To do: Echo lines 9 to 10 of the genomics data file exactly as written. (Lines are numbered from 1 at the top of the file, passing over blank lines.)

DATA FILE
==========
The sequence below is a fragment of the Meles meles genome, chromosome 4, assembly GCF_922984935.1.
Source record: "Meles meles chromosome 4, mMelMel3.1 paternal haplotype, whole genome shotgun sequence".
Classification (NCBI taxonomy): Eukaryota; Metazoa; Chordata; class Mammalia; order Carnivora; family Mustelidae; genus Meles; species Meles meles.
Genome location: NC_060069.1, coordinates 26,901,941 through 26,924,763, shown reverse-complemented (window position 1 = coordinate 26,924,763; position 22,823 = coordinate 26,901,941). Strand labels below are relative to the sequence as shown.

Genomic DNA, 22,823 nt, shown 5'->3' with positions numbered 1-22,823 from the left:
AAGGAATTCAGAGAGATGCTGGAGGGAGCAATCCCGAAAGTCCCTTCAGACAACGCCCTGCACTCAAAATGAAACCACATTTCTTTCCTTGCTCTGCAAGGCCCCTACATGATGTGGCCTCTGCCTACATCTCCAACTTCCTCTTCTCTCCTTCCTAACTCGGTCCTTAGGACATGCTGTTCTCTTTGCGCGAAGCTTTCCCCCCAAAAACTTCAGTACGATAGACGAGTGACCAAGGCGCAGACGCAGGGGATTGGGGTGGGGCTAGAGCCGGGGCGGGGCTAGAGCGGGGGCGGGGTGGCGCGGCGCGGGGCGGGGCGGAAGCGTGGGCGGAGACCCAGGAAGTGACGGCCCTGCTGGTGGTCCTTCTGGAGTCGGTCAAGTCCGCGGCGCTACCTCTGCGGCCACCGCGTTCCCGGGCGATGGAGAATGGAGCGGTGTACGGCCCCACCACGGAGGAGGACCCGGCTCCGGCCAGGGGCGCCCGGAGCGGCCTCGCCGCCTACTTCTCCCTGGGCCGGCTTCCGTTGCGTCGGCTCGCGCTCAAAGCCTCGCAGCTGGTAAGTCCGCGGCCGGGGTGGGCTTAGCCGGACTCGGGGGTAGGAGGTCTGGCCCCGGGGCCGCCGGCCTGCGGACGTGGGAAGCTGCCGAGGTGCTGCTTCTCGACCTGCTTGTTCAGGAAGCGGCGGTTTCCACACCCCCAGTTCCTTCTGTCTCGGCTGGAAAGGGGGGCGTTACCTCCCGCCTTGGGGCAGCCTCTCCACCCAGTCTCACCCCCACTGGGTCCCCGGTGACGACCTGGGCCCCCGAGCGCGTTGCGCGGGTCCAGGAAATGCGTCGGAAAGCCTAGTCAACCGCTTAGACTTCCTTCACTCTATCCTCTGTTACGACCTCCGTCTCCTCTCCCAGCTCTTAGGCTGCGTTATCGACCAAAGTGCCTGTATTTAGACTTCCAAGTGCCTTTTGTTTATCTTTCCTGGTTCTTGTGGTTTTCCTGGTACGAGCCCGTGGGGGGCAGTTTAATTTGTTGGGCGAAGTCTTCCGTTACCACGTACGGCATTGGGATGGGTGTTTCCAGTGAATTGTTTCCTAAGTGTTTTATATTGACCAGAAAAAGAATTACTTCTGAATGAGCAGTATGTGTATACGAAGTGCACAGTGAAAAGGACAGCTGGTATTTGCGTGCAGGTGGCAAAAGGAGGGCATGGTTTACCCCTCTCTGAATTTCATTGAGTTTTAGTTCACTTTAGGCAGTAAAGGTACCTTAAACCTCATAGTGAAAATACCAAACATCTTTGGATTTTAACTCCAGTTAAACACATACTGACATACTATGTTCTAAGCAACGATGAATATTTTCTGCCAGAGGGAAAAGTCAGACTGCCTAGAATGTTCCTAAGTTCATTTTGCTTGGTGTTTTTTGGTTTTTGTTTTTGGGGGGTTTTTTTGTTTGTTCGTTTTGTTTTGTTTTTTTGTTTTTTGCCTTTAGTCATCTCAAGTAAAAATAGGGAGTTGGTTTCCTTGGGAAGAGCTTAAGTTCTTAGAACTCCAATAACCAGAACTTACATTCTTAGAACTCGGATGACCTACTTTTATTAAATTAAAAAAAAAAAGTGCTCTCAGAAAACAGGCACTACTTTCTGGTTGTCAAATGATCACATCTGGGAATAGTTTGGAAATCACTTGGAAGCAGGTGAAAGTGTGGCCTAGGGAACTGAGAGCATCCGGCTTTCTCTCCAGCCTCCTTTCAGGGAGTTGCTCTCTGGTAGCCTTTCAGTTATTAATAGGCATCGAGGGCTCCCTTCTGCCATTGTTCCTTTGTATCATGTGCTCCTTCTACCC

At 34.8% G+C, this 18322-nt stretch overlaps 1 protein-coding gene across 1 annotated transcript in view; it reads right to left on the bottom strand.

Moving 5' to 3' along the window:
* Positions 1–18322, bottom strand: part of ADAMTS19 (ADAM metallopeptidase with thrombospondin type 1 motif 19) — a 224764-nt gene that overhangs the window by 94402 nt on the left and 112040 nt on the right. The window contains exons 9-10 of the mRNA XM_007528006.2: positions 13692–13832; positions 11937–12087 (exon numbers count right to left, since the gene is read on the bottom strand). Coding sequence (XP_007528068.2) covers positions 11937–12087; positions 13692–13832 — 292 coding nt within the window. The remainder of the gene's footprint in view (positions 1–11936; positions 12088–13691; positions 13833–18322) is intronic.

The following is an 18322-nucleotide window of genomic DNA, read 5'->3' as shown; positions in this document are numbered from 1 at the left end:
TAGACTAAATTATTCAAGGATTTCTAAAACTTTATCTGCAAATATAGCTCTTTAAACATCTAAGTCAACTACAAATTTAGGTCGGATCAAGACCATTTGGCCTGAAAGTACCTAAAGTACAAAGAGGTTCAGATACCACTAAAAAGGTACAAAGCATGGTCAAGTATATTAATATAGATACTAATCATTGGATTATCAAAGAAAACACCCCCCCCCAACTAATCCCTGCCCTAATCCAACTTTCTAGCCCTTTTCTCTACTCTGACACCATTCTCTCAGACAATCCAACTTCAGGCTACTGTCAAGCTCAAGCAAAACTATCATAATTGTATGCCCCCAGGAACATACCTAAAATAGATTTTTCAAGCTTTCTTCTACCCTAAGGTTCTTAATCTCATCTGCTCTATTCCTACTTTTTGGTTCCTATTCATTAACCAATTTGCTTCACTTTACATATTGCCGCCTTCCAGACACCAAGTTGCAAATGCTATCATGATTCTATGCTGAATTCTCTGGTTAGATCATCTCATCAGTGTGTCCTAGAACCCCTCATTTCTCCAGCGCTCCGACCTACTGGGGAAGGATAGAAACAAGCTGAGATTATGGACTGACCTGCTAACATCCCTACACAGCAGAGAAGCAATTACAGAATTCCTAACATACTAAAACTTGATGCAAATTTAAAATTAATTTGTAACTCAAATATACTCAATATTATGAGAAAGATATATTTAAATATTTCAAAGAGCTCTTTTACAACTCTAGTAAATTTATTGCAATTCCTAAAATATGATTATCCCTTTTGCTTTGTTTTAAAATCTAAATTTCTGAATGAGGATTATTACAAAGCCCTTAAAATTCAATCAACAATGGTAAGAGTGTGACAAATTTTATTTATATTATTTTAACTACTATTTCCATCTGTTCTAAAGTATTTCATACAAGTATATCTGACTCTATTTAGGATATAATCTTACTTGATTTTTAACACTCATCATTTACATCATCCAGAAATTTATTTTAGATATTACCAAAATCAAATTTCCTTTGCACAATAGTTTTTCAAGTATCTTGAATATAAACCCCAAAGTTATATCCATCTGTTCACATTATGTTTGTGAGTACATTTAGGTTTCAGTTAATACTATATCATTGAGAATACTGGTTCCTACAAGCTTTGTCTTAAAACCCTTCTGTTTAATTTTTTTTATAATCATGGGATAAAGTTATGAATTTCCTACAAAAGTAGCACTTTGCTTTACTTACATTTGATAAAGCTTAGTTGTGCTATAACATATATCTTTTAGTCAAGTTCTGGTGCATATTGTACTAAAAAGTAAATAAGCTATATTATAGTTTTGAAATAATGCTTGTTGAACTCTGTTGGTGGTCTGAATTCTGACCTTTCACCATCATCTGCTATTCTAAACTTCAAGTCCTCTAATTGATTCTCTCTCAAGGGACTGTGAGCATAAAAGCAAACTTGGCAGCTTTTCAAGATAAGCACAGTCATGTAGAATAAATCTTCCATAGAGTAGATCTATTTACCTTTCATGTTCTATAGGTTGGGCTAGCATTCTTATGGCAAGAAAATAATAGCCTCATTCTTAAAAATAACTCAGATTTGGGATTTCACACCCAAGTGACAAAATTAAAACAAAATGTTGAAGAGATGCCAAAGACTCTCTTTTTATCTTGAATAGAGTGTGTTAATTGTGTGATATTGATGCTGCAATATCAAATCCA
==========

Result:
* Positions 1–18322, bottom strand: part of ADAMTS19 (ADAM metallopeptidase with thrombospondin type 1 motif 19) — a 224764-nt gene that overhangs the window by 94402 nt on the left and 112040 nt on the right. The window contains exons 9-10 of the mRNA XM_007528006.2: positions 13692–13832; positions 11937–12087 (exon numbers count right to left, since the gene is read on the bottom strand). Coding sequence (XP_007528068.2) covers positions 11937–12087; positions 13692–13832 — 292 coding nt within the window. The remainder of the gene's footprint in view (positions 1–11936; positions 12088–13691; positions 13833–18322) is intronic.

The following is an 18322-nucleotide window of genomic DNA, read 5'->3' as shown; positions in this document are numbered from 1 at the left end: